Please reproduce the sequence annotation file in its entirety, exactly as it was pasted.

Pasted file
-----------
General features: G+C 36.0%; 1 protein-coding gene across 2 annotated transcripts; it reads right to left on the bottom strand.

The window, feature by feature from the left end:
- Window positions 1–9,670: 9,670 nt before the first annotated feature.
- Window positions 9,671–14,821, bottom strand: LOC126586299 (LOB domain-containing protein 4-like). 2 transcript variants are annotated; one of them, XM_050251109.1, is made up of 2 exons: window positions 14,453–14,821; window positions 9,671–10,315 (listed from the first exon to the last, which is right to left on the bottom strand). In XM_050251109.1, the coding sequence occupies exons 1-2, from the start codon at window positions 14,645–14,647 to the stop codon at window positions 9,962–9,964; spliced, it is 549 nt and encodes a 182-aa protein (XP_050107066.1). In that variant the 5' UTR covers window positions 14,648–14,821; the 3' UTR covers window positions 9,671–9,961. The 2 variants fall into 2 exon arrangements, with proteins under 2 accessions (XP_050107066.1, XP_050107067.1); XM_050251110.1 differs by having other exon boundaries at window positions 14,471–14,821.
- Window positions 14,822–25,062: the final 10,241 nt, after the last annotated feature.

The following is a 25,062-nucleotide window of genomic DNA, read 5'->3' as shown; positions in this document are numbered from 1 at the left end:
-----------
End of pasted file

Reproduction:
General features: G+C 36.0%; 1 protein-coding gene across 2 annotated transcripts; it reads right to left on the bottom strand.

The window, feature by feature from the left end:
- Window positions 1–9,670: 9,670 nt before the first annotated feature.
- Window positions 9,671–14,821, bottom strand: LOC126586299 (LOB domain-containing protein 4-like). 2 transcript variants are annotated; one of them, XM_050251109.1, is made up of 2 exons: window positions 14,453–14,821; window positions 9,671–10,315 (listed from the first exon to the last, which is right to left on the bottom strand). In XM_050251109.1, the coding sequence occupies exons 1-2, from the start codon at window positions 14,645–14,647 to the stop codon at window positions 9,962–9,964; spliced, it is 549 nt and encodes a 182-aa protein (XP_050107066.1). In that variant the 5' UTR covers window positions 14,648–14,821; the 3' UTR covers window positions 9,671–9,961. The 2 variants fall into 2 exon arrangements, with proteins under 2 accessions (XP_050107066.1, XP_050107067.1); XM_050251110.1 differs by having other exon boundaries at window positions 14,471–14,821.
- Window positions 14,822–25,062: the final 10,241 nt, after the last annotated feature.

The following is a 25,062-nucleotide window of genomic DNA, read 5'->3' as shown; positions in this document are numbered from 1 at the left end: